Dear Professor Mean, I would like to conduct a meta-analysis of several studies. The data in these studies were evaluated using an ordinal scoring system coded as 0,1,2,3. How to I combine the results of these studies?

There is no consensus in the research community on how to analyze an ordinal outcome measure. Some people use a non-parametric test (e.g., Mann-Whitney test). Others use ordinal logistic regression. Still others will treat the ordinal variable as if it were interval/ratio and apply a t-test. Finally, some will use a cut-point to create a binary outcome.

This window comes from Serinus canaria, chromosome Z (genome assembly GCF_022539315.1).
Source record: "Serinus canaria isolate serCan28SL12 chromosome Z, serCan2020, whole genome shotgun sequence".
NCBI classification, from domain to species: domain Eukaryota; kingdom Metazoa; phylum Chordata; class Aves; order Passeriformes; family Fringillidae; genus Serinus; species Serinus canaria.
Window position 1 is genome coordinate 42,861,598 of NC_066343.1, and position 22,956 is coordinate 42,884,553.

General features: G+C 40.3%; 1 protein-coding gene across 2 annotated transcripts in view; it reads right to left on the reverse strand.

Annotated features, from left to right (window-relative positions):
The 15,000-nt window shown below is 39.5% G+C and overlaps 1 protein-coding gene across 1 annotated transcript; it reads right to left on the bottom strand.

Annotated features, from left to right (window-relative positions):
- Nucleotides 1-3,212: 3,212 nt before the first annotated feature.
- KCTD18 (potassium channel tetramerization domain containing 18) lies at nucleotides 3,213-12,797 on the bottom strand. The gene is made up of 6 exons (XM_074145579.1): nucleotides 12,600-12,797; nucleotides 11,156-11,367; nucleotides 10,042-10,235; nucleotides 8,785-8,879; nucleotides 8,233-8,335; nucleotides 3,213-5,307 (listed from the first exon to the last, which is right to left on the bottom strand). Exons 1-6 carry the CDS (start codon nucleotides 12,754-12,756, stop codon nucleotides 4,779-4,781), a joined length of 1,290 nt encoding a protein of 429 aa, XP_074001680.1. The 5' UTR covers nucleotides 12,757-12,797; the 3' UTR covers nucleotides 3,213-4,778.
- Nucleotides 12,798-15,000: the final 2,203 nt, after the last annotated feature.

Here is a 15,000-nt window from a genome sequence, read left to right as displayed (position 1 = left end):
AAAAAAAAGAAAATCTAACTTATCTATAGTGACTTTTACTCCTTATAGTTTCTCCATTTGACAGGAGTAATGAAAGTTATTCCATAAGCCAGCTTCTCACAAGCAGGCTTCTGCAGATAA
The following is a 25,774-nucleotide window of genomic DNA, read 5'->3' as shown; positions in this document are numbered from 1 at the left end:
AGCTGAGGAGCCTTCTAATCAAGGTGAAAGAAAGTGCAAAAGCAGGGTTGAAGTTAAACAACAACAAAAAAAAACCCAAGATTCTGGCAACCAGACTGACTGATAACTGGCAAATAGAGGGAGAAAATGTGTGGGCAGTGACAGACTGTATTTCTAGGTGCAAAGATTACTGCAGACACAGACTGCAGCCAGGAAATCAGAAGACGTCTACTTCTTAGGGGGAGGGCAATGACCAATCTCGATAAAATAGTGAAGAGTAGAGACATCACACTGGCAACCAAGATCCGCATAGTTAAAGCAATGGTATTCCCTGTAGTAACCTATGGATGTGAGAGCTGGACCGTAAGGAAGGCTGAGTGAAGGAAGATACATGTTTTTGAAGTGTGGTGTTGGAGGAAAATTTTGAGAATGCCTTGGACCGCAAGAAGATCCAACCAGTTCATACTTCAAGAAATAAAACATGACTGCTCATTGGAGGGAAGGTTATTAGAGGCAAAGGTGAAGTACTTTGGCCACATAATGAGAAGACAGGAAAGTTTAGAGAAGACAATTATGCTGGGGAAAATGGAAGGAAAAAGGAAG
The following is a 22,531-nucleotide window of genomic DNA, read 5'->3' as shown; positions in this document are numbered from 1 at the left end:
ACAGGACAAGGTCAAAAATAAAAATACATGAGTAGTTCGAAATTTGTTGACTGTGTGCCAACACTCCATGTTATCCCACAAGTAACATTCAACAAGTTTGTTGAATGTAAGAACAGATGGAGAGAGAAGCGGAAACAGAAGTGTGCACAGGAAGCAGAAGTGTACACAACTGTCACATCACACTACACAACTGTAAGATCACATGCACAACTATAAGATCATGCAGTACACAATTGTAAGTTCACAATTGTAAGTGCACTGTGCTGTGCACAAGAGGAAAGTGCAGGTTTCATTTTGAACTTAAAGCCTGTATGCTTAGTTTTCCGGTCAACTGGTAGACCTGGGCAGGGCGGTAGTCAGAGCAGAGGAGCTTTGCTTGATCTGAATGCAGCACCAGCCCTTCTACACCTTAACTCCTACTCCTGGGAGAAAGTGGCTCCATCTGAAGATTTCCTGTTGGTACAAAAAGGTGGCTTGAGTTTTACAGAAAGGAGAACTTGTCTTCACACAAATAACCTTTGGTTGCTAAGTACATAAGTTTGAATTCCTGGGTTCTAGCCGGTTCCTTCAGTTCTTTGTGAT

The latter two approaches, by the way, have some serious issues, but that doesn’t stop people from using them.

The non-parametric test leaves you out in the cold because there is no effect size associated with a non-parametric test. You might be able to cobble something together, but you’d probably need access to individual patient data.

The ordinal logistic regression produces an odds ratio and you can probably get those odds ratios into your meta-analysis software. Be careful, because the standard error for the odds ratio in ordinal logistic regression is not the same as it would be for the odds ratio from a two by two table.

The t-test is pretty easy to handle, as you have a mean and standard deviation for each group.

Of course, with no consensus among researchers, you will probably have at least one study choosing each of the different analysis strategies, making it next to impossible to pool the results.